The ancestors of the Caslake surname lived among the ancient Anglo-Saxon
culture. The name comes from when they lived near a stream in which a substantial quantity of the edible plant cress or watercress grew. The surname Caslake is derived from the Old English words cærse,
which means cress,
which means stream. CITATION[CLOSE]
Harrison, Henry, Surnames of the United Kingdom: A Concise Etymological Dictionary Baltimore: Geneological Publishing Company, 2013. Print
The surname Caslake belongs to the class of topographic
surnames, which were given to people who resided near physical features such as hills, streams, churches, or types of trees.
Early Origins of the Caslake family
The surname Caslake was first found in Devon
at Kerslake, a hamlet near Tiverton. "Burgesses of that town bore this name in the reign of James I., and Abraham Kerslake was a Tiverton churchwarden in the time of Charles II." CITATION[CLOSE]
Guppy, Henry Brougham, Homes of Family Names in Great Britain. 1890. Print.
The "C" and "K" prefix for the name has always been interchangeable, as the first record of the family was actually found in Somerset. The Assize Rolls of Somerset in 1279 listed Ranulph de Carselak. CITATION[CLOSE]
Reaney, P.H and R.M. Wilson, A Dictionary of English Surnames. London: Routledge, 1991. Print. (ISBN 0-415-05737-X)
Early History of the Caslake family
This web page shows only a small excerpt of our Caslake research.Another 183 words (13 lines of text) covering the years 1279, 1295, 1586, 1677, 1821 and 1881 are included under the topic Early Caslake History in all our PDF Extended History products and printed products wherever possible.
Caslake Spelling Variations
Before English spelling was standardized a few hundred
years ago, spelling variations
of names were a common occurrence. Elements of Latin, French and other languages became incorporated into English through the Middle Ages, and name spellings changed even among the literate. The variations of the surname Caslake include Karslake, Carslake, Kerslake, Carselak, Karslack and others.
Early Notables of the Caslake family (pre 1700)
More information is included under the topic Early Caslake Notables in all our PDF Extended History products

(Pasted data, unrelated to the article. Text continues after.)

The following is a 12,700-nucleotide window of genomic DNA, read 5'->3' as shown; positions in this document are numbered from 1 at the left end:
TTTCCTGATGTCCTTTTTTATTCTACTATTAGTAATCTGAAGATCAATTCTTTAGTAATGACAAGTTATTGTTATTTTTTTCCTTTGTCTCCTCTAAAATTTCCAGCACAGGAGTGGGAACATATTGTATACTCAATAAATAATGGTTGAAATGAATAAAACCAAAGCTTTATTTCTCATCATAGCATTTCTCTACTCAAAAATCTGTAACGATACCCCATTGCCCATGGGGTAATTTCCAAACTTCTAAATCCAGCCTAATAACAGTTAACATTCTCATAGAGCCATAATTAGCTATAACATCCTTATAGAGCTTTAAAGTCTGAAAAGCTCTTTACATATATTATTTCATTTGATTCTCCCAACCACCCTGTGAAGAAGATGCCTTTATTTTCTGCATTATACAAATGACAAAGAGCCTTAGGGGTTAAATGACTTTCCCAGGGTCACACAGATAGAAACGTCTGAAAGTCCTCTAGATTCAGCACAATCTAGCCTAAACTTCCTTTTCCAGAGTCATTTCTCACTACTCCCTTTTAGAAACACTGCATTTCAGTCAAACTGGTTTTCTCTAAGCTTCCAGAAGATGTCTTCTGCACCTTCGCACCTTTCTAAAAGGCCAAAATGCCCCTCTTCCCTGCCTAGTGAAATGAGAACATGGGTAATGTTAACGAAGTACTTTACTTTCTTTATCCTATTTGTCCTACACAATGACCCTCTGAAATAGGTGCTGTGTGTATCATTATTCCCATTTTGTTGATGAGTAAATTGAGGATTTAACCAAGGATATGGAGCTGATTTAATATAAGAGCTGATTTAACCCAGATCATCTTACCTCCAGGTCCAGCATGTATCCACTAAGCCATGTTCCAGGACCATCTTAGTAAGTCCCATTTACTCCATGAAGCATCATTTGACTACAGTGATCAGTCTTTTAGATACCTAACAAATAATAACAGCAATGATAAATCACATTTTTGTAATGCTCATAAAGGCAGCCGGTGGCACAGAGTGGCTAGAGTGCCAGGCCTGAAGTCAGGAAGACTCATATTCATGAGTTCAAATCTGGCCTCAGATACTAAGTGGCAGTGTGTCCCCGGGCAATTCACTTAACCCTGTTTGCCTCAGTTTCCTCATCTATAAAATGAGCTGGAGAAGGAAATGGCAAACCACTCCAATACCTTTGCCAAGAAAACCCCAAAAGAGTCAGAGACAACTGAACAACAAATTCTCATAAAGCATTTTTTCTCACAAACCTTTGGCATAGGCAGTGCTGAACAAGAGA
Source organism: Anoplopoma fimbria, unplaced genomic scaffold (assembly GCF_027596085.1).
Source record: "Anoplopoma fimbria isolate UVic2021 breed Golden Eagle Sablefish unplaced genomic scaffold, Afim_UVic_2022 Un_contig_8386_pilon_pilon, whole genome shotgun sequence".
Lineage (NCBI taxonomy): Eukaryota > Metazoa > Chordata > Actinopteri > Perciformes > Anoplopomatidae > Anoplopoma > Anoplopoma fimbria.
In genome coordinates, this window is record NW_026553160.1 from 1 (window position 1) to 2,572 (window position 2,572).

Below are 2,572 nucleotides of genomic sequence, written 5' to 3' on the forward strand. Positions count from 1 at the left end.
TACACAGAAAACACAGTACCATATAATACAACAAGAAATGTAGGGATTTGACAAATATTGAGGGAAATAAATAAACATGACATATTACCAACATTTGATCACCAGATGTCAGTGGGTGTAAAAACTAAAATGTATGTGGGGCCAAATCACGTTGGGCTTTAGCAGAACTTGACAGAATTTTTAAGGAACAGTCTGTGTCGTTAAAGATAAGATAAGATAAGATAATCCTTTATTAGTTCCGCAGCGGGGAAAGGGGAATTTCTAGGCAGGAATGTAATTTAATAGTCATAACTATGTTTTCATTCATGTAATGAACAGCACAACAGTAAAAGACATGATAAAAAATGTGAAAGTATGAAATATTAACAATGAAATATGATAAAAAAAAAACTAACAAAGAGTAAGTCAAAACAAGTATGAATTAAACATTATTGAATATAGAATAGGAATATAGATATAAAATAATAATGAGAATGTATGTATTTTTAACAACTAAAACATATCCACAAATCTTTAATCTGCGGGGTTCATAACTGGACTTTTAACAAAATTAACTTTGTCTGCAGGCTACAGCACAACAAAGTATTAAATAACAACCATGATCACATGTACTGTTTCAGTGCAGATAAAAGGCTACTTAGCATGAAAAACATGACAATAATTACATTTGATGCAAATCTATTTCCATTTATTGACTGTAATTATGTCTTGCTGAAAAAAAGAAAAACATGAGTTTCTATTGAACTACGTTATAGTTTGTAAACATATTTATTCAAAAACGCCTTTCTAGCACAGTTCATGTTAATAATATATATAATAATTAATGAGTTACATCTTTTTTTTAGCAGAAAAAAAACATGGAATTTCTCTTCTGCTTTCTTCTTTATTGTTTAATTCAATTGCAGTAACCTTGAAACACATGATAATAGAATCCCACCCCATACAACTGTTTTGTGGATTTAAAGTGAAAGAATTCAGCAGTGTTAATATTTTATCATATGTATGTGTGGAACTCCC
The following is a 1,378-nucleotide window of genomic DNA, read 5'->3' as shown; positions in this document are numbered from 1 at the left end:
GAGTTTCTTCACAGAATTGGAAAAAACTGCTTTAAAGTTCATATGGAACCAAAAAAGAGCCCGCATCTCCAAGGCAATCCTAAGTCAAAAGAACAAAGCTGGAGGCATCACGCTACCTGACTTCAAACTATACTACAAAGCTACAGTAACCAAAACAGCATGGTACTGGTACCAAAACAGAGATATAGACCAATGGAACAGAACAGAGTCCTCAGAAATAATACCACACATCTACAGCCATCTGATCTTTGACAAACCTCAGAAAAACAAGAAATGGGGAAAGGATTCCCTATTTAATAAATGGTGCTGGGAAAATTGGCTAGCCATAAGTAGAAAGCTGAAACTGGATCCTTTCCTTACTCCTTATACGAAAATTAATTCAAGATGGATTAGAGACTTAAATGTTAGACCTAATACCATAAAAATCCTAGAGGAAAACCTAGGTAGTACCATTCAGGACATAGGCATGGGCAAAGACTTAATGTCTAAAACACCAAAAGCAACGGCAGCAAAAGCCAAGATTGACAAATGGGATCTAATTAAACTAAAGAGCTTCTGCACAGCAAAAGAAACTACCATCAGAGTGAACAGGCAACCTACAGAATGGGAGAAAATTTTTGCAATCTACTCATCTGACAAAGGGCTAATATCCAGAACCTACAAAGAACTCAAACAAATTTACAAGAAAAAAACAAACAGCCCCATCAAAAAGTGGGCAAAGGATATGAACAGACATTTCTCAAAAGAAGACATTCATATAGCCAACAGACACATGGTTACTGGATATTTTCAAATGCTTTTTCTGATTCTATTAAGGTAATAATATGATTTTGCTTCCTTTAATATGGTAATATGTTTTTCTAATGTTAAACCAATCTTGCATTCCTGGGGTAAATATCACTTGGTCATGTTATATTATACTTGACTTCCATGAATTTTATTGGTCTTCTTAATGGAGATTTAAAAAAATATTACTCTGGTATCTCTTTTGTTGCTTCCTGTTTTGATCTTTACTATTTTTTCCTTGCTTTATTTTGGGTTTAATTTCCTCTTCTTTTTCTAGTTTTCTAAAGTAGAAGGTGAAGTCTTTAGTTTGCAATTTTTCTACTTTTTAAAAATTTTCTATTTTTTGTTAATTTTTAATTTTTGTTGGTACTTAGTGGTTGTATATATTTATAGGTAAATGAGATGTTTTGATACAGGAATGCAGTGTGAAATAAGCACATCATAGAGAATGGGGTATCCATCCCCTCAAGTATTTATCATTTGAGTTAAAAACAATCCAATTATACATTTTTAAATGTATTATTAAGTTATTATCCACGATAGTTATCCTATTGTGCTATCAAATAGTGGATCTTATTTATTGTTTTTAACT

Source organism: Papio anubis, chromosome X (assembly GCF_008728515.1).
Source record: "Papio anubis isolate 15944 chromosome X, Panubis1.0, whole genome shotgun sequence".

and printed products wherever possible.
Migration of the Caslake family to Ireland
Some of the Caslake family moved to Ireland
, but this topic is not covered in this excerpt.Another 78 words (6 lines of text) about their life in Ireland is included in all our PDF Extended History products and printed products wherever possible.
Migration of the Caslake family to the New World and Oceana
A great wave of immigration to the New World was the result of the enormous political and religious disarray that struck England
at that time. Families left for the New World in extremely large numbers. The long journey was the end of many immigrants and many more arrived sick and starving. Still, those who made it were rewarded with an opportunity far greater than they had known at home in England
. These emigrant families went on to make significant contributions to these emerging colonies in which they settled. Some of the first North American settlers carried this name or one of its variants: John Kerslake, who sailed to Barbados in 1684. Thomas Carslake journeyed to Boston in 1716 and John Kerslake sailed to Philadelphia in 1868.
Contemporary Notables of the name Caslake (post 1700)
- Mike Caslake, British sound engineer, known for his work on Parallel Lines (2014), Needles (2010), and Tis the Season... (2010)
- Muriel J. Caslake, Scottish researcher at the Institute of Biochemistry, Royal Infirmary, Glasgow, known for her studies in coronary heart disease
Historic Events for the Caslake family
- Jack Nelson Caslake (d. 1942), British Telegraphist aboard the HMS Cornwall when she was struck by air bombers and sunk; he died in the sinking CITATION[CLOSE]
Force Z Survivors Crew List HMS Cornwall (Retrieved 2018, February 13th) - Retrieved from https://www.forcez-survivors.org.uk/biographies/listcornwallcrew.html#A
The Caslake Motto
The motto was originally a war cry or slogan. Mottoes first began to be shown with arms in the 14th and 15th centuries, but were not in general use until the 17th century. Thus the oldest coats of arms generally do not include a motto. Mottoes seldom form part of the grant of arms: Under most heraldic authorities, a motto is an optional component of the coat of arms, and can be added to or changed at will; many families have chosen not to display a motto.
Motto: Ad finem fidelis
Motto Translation: Faithful to the end.